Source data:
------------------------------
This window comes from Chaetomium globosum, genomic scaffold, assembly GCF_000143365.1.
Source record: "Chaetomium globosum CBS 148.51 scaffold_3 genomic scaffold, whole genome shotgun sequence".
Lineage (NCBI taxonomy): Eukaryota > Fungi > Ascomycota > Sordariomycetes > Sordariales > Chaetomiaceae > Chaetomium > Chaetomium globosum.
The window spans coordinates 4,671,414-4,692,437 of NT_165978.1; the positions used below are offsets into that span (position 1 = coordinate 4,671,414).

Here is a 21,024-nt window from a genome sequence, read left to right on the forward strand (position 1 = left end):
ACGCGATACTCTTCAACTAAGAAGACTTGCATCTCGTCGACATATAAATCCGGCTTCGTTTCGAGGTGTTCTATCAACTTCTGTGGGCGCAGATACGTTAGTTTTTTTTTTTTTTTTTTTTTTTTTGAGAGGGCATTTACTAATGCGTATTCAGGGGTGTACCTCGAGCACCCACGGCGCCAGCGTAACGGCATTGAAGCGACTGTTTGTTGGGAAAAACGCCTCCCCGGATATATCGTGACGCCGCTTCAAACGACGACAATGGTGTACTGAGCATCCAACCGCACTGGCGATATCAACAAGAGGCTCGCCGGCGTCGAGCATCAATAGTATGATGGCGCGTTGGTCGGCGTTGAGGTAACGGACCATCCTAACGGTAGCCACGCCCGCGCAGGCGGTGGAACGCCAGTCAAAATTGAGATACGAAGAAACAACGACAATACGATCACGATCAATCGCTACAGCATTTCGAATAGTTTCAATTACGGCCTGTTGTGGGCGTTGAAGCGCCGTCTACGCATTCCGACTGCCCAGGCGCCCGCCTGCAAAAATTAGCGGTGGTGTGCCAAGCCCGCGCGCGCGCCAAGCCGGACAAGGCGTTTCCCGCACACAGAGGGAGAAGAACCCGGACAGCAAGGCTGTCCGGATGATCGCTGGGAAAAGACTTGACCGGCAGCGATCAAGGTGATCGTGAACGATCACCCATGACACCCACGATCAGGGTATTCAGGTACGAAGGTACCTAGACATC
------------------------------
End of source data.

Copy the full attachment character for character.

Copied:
This window comes from Chaetomium globosum, genomic scaffold, assembly GCF_000143365.1.
Source record: "Chaetomium globosum CBS 148.51 scaffold_3 genomic scaffold, whole genome shotgun sequence".
Lineage (NCBI taxonomy): Eukaryota > Fungi > Ascomycota > Sordariomycetes > Sordariales > Chaetomiaceae > Chaetomium > Chaetomium globosum.
The window spans coordinates 4,671,414-4,692,437 of NT_165978.1; the positions used below are offsets into that span (position 1 = coordinate 4,671,414).

Here is a 21,024-nt window from a genome sequence, read left to right on the forward strand (position 1 = left end):
ACGCGATACTCTTCAACTAAGAAGACTTGCATCTCGTCGACATATAAATCCGGCTTCGTTTCGAGGTGTTCTATCAACTTCTGTGGGCGCAGATACGTTAGTTTTTTTTTTTTTTTTTTTTTTTTTGAGAGGGCATTTACTAATGCGTATTCAGGGGTGTACCTCGAGCACCCACGGCGCCAGCGTAACGGCATTGAAGCGACTGTTTGTTGGGAAAAACGCCTCCCCGGATATATCGTGACGCCGCTTCAAACGACGACAATGGTGTACTGAGCATCCAACCGCACTGGCGATATCAACAAGAGGCTCGCCGGCGTCGAGCATCAATAGTATGATGGCGCGTTGGTCGGCGTTGAGGTAACGGACCATCCTAACGGTAGCCACGCCCGCGCAGGCGGTGGAACGCCAGTCAAAATTGAGATACGAAGAAACAACGACAATACGATCACGATCAATCGCTACAGCATTTCGAATAGTTTCAATTACGGCCTGTTGTGGGCGTTGAAGCGCCGTCTACGCATTCCGACTGCCCAGGCGCCCGCCTGCAAAAATTAGCGGTGGTGTGCCAAGCCCGCGCGCGCGCCAAGCCGGACAAGGCGTTTCCCGCACACAGAGGGAGAAGAACCCGGACAGCAAGGCTGTCCGGATGATCGCTGGGAAAAGACTTGACCGGCAGCGATCAAGGTGATCGTGAACGATCACCCATGACACCCACGATCAGGGTATTCAGGTACGAAGGTACCTAGACATC